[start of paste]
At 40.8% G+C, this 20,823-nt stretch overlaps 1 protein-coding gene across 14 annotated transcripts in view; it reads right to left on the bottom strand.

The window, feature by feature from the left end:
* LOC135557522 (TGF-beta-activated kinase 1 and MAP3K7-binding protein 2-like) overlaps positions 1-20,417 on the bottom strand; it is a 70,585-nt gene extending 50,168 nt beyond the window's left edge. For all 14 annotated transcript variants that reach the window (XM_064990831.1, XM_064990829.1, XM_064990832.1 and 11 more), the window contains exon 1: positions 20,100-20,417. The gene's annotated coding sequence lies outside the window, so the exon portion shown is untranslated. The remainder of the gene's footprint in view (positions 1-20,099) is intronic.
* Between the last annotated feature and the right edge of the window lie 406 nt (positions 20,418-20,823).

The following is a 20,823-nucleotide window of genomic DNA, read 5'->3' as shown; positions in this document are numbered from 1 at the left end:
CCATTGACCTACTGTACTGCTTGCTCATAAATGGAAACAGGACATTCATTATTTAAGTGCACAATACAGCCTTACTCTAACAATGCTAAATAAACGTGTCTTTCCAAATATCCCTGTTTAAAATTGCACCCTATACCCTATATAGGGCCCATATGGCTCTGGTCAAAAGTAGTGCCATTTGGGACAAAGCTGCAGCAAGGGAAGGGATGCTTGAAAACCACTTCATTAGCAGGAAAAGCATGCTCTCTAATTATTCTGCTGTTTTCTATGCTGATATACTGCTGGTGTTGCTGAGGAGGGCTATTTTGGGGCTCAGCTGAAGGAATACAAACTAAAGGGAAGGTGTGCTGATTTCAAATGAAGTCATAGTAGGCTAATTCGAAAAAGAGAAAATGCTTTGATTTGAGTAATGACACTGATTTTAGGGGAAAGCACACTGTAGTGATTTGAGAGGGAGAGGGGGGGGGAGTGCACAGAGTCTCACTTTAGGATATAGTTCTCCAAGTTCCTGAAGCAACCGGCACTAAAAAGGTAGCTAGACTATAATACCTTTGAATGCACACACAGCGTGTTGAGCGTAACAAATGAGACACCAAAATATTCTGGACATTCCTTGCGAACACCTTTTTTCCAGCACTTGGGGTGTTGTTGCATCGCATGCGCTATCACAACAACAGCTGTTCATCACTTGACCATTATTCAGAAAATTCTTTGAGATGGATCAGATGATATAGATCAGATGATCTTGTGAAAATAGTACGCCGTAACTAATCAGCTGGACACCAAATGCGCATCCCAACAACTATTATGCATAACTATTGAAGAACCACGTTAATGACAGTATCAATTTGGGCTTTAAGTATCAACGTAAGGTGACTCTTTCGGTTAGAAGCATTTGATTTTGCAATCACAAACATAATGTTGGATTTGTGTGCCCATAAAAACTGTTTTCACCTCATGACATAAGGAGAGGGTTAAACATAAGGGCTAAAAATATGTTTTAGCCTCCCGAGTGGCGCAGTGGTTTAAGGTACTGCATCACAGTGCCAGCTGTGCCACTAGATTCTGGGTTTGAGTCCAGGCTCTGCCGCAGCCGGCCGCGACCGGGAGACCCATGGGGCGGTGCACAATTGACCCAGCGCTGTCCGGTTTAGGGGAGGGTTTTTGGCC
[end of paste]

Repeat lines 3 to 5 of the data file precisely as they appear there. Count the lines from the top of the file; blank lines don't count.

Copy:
* LOC135557522 (TGF-beta-activated kinase 1 and MAP3K7-binding protein 2-like) overlaps positions 1-20,417 on the bottom strand; it is a 70,585-nt gene extending 50,168 nt beyond the window's left edge. For all 14 annotated transcript variants that reach the window (XM_064990831.1, XM_064990829.1, XM_064990832.1 and 11 more), the window contains exon 1: positions 20,100-20,417. The gene's annotated coding sequence lies outside the window, so the exon portion shown is untranslated. The remainder of the gene's footprint in view (positions 1-20,099) is intronic.
* Between the last annotated feature and the right edge of the window lie 406 nt (positions 20,418-20,823).

The following is a 20,823-nucleotide window of genomic DNA, read 5'->3' as shown; positions in this document are numbered from 1 at the left end: